When I work with students on composition, especially in the area of harmonic development, they can wrap their heads around the triad, build triads from a major scale and even try basic chord progressions. But, when the concept of suspended chords, 7ths, 9ths, 11ths and 13ths come into the picture, they are not so sure how to use these colorful notes to expand their progression. There are some simple ways I show students to expand their triads harmonically using root position chords as well as chord inversions. In this article, I will show how to use some of these notes and start to experiment with using them in a common chord progression. I will assume that you know some basic music theory like scales and triad theory.
The Basic I â€" IV â€" VI â€" V (1 â€" 4 â€" 6 â€" 5) progression
For the purpose of this article, Iâ€™ll show my examples using the simple and interchangeable, 1-4-6-5 progression in the Key C Major. These four chords have been used time and again in major hit songs as the basic verse or chorus progression. The I-IV-V is the basic progression that dates back to the dawn of blues music. It is the basis for all the popular genres of music we listen to today.
In the Key of C the chords are C Major (1), F Major (4), A minor (6) and G Major (5). Here is the basic progression with all of the triads in root position and right after it, the progression with some of the chords in inversions to provide better voice leading and flow between chords:
Figure 1 â€" Basic Triad Chord Progression with Inversions.
Basic Triad Chord Progression with Inversions:
I will also stay in the key of C Major to keep things simple and not add sharps or flats to notes to change the tonality of the progression (although that is fun too!).
Sus 2 and Sus 4
You may have seen Sus 2 or Sus 4 in pop lead sheets and wondered what to play. â€˜Susâ€™ stands for Suspended. Sus 2 and Sus 4 are two types of common suspended chords. The function of the chord is in the name. They create a simultaneous open and tension sound within the chord by changing the 3rd of the triad that defines the chord as major or minor, to the 2nd or 4th. The most common example is the Sus 4. Instead of playing the 3rd of the chord, you play the 4th note above the root. The 4th note of the chord wants to resolve to the 3rd, to release the tension. Here is the progression with Suspended chords that resolve:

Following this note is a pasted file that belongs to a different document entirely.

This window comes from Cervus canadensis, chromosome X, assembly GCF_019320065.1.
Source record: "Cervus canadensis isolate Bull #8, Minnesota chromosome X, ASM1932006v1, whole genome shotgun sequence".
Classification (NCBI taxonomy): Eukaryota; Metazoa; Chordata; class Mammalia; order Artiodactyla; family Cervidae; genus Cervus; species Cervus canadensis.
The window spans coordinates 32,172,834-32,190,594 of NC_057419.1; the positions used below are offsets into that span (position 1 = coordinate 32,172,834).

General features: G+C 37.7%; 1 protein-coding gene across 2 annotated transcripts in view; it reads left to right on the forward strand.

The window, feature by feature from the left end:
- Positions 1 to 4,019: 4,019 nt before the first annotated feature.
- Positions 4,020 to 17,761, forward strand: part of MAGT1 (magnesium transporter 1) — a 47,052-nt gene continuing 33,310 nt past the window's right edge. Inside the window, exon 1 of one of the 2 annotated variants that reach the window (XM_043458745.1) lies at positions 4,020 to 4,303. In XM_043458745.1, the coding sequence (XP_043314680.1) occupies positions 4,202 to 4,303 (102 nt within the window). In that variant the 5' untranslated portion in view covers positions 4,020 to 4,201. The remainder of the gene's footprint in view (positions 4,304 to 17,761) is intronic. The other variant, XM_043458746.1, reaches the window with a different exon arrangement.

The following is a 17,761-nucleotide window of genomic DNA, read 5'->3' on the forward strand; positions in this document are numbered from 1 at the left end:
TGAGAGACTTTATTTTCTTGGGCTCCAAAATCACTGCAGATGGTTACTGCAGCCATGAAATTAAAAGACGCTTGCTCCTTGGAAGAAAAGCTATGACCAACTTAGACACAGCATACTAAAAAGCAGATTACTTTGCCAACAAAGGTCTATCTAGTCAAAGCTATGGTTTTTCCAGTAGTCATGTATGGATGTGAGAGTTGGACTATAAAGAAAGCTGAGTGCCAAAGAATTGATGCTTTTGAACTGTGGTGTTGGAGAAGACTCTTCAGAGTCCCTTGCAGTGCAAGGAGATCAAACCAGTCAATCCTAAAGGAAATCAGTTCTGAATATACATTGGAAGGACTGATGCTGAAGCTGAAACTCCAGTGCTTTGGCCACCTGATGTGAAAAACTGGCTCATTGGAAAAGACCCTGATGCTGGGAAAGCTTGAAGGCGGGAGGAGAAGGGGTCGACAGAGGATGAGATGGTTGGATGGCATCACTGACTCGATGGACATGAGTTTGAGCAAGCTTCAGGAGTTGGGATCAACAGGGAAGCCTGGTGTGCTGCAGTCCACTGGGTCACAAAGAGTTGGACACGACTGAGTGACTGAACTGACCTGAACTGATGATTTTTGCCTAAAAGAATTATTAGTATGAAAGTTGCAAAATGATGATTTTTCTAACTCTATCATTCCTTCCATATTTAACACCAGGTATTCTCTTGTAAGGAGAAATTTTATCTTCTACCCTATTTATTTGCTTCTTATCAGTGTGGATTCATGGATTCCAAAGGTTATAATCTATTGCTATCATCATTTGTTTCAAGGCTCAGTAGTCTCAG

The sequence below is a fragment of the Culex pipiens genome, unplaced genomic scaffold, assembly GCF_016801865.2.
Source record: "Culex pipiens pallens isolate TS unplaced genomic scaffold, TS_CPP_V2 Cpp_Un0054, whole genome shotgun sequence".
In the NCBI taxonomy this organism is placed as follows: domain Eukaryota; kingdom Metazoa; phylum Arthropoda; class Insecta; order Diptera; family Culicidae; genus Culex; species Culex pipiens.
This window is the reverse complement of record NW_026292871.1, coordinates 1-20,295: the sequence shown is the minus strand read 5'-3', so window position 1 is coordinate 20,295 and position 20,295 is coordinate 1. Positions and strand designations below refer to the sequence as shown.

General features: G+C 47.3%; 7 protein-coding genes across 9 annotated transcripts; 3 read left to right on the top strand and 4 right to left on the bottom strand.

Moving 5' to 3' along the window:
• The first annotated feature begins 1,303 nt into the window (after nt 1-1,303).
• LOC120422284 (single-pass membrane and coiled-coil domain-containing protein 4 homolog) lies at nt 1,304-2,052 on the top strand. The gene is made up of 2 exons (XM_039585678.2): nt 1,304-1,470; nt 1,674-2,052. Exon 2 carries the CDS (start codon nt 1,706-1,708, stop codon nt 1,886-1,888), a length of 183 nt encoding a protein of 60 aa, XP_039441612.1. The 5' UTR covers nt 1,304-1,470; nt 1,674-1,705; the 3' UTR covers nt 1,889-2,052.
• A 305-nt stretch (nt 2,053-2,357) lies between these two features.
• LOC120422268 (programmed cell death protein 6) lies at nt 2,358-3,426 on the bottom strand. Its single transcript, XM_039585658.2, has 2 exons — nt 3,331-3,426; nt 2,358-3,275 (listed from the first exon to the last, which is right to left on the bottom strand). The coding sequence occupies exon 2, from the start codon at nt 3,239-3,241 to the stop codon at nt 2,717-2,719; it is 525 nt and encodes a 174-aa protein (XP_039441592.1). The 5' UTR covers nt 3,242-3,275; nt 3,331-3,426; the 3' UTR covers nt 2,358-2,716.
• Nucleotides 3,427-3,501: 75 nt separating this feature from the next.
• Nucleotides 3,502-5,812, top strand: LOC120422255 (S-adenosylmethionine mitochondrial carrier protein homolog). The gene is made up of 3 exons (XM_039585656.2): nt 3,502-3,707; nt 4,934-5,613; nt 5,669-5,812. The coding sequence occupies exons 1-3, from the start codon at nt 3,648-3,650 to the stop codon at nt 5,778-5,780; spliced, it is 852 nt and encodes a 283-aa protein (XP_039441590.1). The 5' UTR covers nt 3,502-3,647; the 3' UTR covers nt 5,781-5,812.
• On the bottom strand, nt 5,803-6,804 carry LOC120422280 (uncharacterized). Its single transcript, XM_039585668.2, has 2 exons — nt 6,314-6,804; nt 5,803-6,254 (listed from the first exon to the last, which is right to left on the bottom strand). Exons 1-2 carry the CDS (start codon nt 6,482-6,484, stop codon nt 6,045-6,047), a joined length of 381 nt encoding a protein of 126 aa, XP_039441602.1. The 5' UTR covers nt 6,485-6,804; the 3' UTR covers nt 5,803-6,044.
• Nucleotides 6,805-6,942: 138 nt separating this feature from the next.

Figure 2 â€" Suspended Chord Progression.
Suspended Chord Progression:
Of course, it's a bit much to do this on every chord, but you get the idea. This is a great technique to use for building harmonic tension.
Get your 7th Chords On!
Seventh chords are the most commonly used chords after triads. The V7 chord, or dominant chord, is the most common of them all and is used more often than just the V chord by itself. This is due to the tension the 7th creates as it resolves back to the I chord, our harmonic home base. You see in the example below that the V7 chord (G7) has two tones that are a half step away from notes in the I chord. Because of these half steps, the V7 naturally wants move toward the I Chord. Being aware of these half steps between chords can change the way you approach chord progressions in general, creating more interesting harmonic shifts.
Here is our basic progression expanded with 7th chords: C Major 7, F Major 7, A minor 7 and G7. At the end I play a C triad with the octave C on top so you can see the G7 to C resolution. Donâ€™t worry too much about the different types of 7th chords, just know that we are just using the notes of the C major scale to build these more complex harmonies.
Figure 3 â€" Seventh Chord Progression.
Seventh Chord Progression:
9th, 11th and 13th chords Demystified!
The use of 9ths, 11th, and 13ths are more common in jazz but can be really effective in various pop styles too, especially ballads, soul and RnB. This is another way to think of these notes in relation to the chord you are playing:
- The 9th is the same note as the 2nd
- The 11th is the same note as the 4th
- The 13th is the same note as the 6th
So the C Major13 chord is C E G B D F A:
Figure 4 â€" C Major 13 Chord.
C Major 13 Chord:
Of course, you do not have to play all these notes to make a C Major 13 chord. The 5th, 11th or even the 9th can be omitted for example. Also, If you drop down the high notes closer to the root, say the 9th or the 11th, you have what resembles a sus 2 or sus 4 chord. Interesting! Many times in music theory, youâ€™ll find similar melodic or harmonic concepts with different names depending on the intention of the chord. These upper notes can create lovely tension for resolving to the following chord. Hereâ€™s the progression with some of these more complex harmonies:
Figure 5 â€" Chord Progression with 9th and 11th Chords.
Chord Progression with 9th and 11th Chords:
Mix it Up
Now, that you have some more tools in your toolbox, try mixing up these harmonic ideas in different chords. I may use a suspended chord following by a couple 7th chords, then one with an added 9th and end on a root chord. Itâ€™s really up to you how much or little you want to throw in there. Of course, it comes down to your ears and what sounds great to you. Maybe adding a suspension to the VI chord is all you need to spice things up. Or maybe having a couple 7th chords does the trick. The emotion and purpose behind the composition will guide the way. Try it and youâ€™ll see.
Check out these video courses on Music Theory at AskVideo.com.